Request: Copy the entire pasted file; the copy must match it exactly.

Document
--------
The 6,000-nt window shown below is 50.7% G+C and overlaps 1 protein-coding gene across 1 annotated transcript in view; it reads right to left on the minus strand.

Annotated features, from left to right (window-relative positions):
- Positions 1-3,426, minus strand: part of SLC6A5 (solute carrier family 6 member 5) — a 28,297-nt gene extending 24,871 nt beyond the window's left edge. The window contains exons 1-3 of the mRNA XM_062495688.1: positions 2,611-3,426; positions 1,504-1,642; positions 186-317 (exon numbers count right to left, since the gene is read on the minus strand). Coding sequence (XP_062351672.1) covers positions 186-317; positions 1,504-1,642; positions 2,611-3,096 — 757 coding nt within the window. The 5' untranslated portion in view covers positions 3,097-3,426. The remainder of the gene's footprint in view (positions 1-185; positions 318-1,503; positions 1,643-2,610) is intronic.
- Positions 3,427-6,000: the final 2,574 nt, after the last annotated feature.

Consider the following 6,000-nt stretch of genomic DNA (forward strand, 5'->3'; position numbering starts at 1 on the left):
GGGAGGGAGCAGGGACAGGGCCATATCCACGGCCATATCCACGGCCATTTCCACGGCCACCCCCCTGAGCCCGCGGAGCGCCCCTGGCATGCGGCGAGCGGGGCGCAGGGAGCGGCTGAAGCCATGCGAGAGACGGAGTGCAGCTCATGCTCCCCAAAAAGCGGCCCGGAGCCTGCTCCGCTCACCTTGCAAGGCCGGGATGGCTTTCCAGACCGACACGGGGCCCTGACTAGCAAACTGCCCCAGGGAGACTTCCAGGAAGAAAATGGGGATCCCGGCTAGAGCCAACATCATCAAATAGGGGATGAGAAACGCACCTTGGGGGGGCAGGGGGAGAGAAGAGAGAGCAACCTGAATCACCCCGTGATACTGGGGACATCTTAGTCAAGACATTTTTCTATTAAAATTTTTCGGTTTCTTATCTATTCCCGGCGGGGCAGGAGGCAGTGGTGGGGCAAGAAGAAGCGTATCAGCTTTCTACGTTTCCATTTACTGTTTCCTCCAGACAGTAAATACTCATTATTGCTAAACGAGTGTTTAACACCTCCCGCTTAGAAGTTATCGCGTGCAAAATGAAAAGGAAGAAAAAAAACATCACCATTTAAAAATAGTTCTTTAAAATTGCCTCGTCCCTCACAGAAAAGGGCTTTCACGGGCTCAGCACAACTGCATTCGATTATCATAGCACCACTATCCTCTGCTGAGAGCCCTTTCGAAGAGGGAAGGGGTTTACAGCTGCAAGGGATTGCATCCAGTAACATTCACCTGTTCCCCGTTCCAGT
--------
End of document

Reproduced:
The 6,000-nt window shown below is 50.7% G+C and overlaps 1 protein-coding gene across 1 annotated transcript in view; it reads right to left on the minus strand.

Annotated features, from left to right (window-relative positions):
- Positions 1-3,426, minus strand: part of SLC6A5 (solute carrier family 6 member 5) — a 28,297-nt gene extending 24,871 nt beyond the window's left edge. The window contains exons 1-3 of the mRNA XM_062495688.1: positions 2,611-3,426; positions 1,504-1,642; positions 186-317 (exon numbers count right to left, since the gene is read on the minus strand). Coding sequence (XP_062351672.1) covers positions 186-317; positions 1,504-1,642; positions 2,611-3,096 — 757 coding nt within the window. The 5' untranslated portion in view covers positions 3,097-3,426. The remainder of the gene's footprint in view (positions 1-185; positions 318-1,503; positions 1,643-2,610) is intronic.
- Positions 3,427-6,000: the final 2,574 nt, after the last annotated feature.

Consider the following 6,000-nt stretch of genomic DNA (forward strand, 5'->3'; position numbering starts at 1 on the left):
GGGAGGGAGCAGGGACAGGGCCATATCCACGGCCATATCCACGGCCATTTCCACGGCCACCCCCCTGAGCCCGCGGAGCGCCCCTGGCATGCGGCGAGCGGGGCGCAGGGAGCGGCTGAAGCCATGCGAGAGACGGAGTGCAGCTCATGCTCCCCAAAAAGCGGCCCGGAGCCTGCTCCGCTCACCTTGCAAGGCCGGGATGGCTTTCCAGACCGACACGGGGCCCTGACTAGCAAACTGCCCCAGGGAGACTTCCAGGAAGAAAATGGGGATCCCGGCTAGAGCCAACATCATCAAATAGGGGATGAGAAACGCACCTTGGGGGGGCAGGGGGAGAGAAGAGAGAGCAACCTGAATCACCCCGTGATACTGGGGACATCTTAGTCAAGACATTTTTCTATTAAAATTTTTCGGTTTCTTATCTATTCCCGGCGGGGCAGGAGGCAGTGGTGGGGCAAGAAGAAGCGTATCAGCTTTCTACGTTTCCATTTACTGTTTCCTCCAGACAGTAAATACTCATTATTGCTAAACGAGTGTTTAACACCTCCCGCTTAGAAGTTATCGCGTGCAAAATGAAAAGGAAGAAAAAAAACATCACCATTTAAAAATAGTTCTTTAAAATTGCCTCGTCCCTCACAGAAAAGGGCTTTCACGGGCTCAGCACAACTGCATTCGATTATCATAGCACCACTATCCTCTGCTGAGAGCCCTTTCGAAGAGGGAAGGGGTTTACAGCTGCAAGGGATTGCATCCAGTAACATTCACCTGTTCCCCGTTCCAGT